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Feedyards have increasingly been feeding pens with heavier, not lighter, cattle.
July 8, 2014
There’s been an important shift occurring among the nation’s feedyards over time. Most notably, the composition of placements has undergone some significant changes since 2000.
Conventional wisdom would suggest that cattle feeders, challenged by tight supply, would be chasing lighter-weight calves to fill pens. That does happen in spurts. However, if maintained, that strategy in the aggregate would pull the feeder cattle supply ahead into the feeding sector and comprise a lighter-weight placement mix into feedyards. However, just the opposite has occurred. In fact, feedyards have increasingly been feeding pens with heavier, not lighter, cattle.
The heaviest category (800+ lbs.) has increased from about 23% of the placement mix in 2000, to nearly 32% in 2013. Meanwhile, the categories of 600-699 lbs. and 700-799 lbs. have collectively declined nearly the same portion (about 8%) during the same time frame.
Interestingly enough, calves weighing less than 600 lbs. have remained relatively steady – comprising about 25% of placements year-in, year-out (thus the category is not included on the graph).
The trend represents some important insight into the feeding business. There’s probably any number of causes including a tightening labor situation and rising feed costs over time. However, it’s also likely the trend represents a broader strategy to manage risk.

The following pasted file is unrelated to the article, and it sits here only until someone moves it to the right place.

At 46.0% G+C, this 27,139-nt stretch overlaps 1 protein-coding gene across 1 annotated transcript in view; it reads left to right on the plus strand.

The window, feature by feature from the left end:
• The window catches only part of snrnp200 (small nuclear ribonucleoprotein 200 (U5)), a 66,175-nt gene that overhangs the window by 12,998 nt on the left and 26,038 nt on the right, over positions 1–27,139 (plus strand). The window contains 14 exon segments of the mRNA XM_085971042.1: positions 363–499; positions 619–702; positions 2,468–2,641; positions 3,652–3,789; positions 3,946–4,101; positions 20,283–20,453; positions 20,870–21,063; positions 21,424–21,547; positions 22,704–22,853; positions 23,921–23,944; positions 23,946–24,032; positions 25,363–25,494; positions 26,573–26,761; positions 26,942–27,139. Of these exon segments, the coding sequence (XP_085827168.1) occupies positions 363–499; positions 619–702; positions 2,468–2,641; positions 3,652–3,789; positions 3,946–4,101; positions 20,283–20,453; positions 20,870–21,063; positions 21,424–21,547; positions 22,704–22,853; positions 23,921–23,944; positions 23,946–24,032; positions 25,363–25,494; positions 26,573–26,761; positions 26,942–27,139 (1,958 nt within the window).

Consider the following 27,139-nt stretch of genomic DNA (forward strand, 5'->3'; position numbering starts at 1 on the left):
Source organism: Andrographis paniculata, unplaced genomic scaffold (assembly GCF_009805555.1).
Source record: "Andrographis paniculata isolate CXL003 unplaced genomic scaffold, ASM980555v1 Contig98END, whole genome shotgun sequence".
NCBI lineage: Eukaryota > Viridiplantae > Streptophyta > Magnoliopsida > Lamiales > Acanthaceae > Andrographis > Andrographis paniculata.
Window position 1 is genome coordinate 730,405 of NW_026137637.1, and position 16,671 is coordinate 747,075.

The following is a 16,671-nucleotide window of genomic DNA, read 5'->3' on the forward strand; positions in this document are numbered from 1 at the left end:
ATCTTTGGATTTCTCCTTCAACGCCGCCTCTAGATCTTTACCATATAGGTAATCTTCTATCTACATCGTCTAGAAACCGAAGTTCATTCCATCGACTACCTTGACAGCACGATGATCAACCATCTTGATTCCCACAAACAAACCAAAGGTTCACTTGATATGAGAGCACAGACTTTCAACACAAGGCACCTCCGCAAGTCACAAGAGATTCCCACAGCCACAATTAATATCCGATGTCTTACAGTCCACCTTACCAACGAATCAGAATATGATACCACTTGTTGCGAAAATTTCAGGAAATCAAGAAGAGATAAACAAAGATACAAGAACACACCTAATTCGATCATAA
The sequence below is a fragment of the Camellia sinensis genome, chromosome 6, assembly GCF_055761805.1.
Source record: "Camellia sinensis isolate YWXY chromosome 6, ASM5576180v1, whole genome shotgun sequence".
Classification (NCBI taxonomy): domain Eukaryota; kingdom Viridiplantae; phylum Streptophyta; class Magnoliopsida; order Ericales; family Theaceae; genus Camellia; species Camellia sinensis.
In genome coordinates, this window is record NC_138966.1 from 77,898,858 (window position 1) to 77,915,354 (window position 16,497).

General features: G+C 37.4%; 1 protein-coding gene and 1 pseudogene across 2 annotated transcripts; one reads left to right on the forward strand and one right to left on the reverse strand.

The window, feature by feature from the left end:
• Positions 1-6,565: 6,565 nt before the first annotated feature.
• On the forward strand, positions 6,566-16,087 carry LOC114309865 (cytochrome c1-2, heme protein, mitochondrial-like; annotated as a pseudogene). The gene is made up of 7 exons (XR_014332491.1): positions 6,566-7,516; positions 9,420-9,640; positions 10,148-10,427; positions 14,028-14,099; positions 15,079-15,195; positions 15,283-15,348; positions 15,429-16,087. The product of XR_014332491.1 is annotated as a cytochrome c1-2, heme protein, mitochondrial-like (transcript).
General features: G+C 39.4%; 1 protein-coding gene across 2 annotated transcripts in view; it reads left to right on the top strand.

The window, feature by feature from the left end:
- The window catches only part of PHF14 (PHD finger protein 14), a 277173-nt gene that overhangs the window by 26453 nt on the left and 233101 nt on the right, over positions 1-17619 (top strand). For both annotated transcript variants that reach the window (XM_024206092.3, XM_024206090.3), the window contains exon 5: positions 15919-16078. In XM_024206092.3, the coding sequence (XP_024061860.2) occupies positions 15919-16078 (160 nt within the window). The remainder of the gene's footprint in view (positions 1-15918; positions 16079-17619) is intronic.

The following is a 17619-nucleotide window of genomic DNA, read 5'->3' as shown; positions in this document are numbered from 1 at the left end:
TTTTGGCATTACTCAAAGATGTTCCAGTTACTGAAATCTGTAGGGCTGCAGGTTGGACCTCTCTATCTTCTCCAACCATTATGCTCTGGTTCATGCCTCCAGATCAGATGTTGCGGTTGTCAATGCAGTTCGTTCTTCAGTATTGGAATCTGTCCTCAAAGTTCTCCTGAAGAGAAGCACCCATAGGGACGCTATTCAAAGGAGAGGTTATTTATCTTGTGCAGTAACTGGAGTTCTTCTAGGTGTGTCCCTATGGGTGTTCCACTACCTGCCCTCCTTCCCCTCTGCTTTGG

Heavier calves represent a shorter feeding period and thus reduce both performance and market uncertainties associated with extended feeding regimes.
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What other causes might be driving this trend? How do you foresee the influence on the feeding sector over time? What impact might this have on the market and stocker operations in the future? Leave your thoughts below.
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Nevil Speer serves as an industry consultant and is based in Bowling Green, KY.
Nevil Speer has extensive experience and involvement with the livestock and food industry including various service and consultation projects spanning such issues as market competition, business and economic implications of agroterrorism, animal identification, assessment of price risk and market volatility on the producer segment, and usage of antibiotics in animal agriculture.
Dr. Speer writes about many aspects regarding agriculture and the food industry with regular contribution to BEEF and Feedstuffs. He’s also written several influential industry white papers dealing with issues such as changing business dynamics in the beef complex, producer decision-making, and country-of-origin labeling.
He serves as a member of the Board of Directors for the National Institute for Animal Agriculture.
Dr. Speer holds both a PhD in Animal Science and a Master’s degree in Business Administration.
Contact him at [email protected].
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